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The Arrowhead

National Sesame Street Day—What AHS Students Remember

November tenth is National Sesame Street Day. Sesame Street is the most widely viewed kids show in the world according to The New Yorker. Though initially meant to simply be fun and educational, the show has evolved into an international cultural show. 


According to The New Yorker, Sesame Street was first thought of in talks between the television producer Joan Ganz Cooney and Lloyd Morrisett, the vice president of the Carnegie Foundation. During these conversations, Cooney spoke about her desire to be able to capture and keep children’s attention while still having positive and social values.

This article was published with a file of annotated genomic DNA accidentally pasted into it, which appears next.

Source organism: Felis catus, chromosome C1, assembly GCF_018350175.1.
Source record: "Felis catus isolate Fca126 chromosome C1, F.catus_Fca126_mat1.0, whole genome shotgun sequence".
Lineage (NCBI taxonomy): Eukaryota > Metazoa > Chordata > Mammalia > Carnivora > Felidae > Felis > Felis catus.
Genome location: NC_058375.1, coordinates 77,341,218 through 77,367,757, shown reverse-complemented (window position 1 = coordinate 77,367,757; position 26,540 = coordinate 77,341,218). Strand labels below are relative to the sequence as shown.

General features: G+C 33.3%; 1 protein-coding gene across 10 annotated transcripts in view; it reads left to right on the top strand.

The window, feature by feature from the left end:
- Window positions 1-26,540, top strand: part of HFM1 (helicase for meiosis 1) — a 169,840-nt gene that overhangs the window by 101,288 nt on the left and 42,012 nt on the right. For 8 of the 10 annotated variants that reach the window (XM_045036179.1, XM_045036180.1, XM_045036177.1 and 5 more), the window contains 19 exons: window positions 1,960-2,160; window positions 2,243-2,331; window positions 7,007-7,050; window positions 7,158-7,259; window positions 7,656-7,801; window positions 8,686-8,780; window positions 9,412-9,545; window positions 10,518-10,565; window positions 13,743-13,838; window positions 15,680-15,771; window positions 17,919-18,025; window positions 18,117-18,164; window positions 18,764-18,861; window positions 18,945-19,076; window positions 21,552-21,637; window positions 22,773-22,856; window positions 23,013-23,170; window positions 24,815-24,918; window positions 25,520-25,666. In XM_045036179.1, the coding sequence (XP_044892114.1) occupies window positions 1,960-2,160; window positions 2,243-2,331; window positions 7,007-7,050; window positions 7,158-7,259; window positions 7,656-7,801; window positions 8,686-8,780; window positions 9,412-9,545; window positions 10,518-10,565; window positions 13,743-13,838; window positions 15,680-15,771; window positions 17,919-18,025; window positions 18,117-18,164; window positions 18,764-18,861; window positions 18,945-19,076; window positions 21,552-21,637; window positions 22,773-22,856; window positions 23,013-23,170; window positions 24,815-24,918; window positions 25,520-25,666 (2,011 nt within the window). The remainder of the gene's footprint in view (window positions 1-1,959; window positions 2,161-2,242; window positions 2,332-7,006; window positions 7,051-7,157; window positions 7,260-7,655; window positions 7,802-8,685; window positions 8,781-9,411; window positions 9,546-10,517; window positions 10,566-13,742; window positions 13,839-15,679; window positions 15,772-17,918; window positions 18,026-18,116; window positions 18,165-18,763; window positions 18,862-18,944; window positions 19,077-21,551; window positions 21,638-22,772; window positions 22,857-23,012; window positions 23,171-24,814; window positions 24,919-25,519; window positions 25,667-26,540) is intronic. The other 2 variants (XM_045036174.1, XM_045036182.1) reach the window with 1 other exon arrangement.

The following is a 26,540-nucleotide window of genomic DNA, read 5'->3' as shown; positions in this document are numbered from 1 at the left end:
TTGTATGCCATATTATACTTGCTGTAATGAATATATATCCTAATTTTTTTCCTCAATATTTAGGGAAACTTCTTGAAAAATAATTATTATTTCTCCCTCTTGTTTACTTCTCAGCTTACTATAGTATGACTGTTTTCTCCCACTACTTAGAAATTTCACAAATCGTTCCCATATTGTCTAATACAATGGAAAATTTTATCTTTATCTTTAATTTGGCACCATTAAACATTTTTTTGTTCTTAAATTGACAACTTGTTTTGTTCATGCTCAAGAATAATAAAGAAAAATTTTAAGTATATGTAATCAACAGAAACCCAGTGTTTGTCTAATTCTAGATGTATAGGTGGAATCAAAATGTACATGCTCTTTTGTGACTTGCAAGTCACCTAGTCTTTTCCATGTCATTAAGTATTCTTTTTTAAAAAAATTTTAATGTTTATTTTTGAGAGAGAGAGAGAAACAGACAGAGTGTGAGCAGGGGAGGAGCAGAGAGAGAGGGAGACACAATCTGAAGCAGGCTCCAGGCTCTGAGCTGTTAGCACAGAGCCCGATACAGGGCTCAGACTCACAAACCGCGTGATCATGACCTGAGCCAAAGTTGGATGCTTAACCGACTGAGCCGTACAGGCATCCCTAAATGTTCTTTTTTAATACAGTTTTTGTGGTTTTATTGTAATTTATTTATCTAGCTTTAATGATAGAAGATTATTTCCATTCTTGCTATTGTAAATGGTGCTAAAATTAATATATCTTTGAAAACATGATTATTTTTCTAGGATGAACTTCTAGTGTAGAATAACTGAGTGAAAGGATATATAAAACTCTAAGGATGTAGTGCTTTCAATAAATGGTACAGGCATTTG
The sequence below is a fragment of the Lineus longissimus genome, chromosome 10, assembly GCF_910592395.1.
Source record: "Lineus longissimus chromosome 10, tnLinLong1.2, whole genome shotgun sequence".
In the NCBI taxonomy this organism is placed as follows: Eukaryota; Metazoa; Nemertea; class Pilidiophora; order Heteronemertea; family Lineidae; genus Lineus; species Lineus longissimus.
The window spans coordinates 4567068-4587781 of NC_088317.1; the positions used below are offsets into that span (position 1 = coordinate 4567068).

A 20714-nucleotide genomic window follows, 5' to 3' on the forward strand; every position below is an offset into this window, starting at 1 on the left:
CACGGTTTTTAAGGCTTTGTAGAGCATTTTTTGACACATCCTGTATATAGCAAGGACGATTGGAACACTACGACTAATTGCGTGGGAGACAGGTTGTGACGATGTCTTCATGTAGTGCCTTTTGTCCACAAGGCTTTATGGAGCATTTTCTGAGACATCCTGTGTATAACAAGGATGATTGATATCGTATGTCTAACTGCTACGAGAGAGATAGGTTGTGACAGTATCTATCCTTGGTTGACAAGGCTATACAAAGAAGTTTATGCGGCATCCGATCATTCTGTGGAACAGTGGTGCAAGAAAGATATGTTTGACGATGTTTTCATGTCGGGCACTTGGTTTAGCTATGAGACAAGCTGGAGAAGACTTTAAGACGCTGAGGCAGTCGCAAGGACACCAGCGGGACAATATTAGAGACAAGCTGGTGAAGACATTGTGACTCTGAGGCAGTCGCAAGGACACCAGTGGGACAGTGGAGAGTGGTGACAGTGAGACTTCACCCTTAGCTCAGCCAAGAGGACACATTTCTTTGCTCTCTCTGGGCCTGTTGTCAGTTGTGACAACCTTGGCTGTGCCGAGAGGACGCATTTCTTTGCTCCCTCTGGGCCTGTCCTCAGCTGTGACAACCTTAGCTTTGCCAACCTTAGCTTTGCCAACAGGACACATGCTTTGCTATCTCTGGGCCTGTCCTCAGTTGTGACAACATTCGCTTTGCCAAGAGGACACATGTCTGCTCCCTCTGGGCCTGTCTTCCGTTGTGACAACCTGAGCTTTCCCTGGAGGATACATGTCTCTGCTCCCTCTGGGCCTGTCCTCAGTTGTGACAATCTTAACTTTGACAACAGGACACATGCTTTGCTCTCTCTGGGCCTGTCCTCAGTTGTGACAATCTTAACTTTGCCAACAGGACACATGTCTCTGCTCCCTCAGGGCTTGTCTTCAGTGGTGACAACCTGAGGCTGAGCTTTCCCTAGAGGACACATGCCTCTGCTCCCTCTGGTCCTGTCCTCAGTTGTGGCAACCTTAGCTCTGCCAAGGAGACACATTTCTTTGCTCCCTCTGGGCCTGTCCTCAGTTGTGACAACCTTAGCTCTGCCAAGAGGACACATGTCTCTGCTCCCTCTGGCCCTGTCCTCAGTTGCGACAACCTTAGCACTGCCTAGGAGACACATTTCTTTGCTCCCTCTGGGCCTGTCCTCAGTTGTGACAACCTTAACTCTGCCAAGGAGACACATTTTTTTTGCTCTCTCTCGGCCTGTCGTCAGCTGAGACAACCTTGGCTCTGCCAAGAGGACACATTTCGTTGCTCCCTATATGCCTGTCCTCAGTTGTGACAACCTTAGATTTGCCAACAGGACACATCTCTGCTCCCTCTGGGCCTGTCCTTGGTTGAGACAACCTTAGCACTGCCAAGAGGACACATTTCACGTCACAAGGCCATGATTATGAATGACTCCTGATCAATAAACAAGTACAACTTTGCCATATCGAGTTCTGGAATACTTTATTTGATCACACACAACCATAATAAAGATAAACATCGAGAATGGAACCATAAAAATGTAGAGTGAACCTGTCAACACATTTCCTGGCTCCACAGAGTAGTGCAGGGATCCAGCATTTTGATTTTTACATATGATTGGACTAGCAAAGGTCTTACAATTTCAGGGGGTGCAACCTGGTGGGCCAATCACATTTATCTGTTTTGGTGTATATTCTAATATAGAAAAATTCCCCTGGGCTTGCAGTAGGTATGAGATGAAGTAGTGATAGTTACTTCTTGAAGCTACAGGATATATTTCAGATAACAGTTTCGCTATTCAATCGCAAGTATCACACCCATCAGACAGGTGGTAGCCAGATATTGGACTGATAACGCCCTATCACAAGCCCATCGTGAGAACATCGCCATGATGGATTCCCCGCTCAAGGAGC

Emily Lauber, an Arrowhead High School junior says, Sesame Street was not her favorite but she would still watch it occasionally.


Following a period of creative development, Sesame Street began to take shape. On November 10, 1969, it was released to the public. 


Sesame Street recently moved networks; it moved from PBS to HBO in 2015 to ensure continued production. 


With nearly 5,000 episodes produced, students can recall mornings and afternoons spent with Bert and Ernie, Big Bird, Oscar the Grouch and the whole family of muppets. 


Jessica Thompson, an Arrowhead High School special education teacher says, “I like to follow Cookie Monster on Facebook. They always make me laugh and he occasionally posts about his friends on Sesame Street!”

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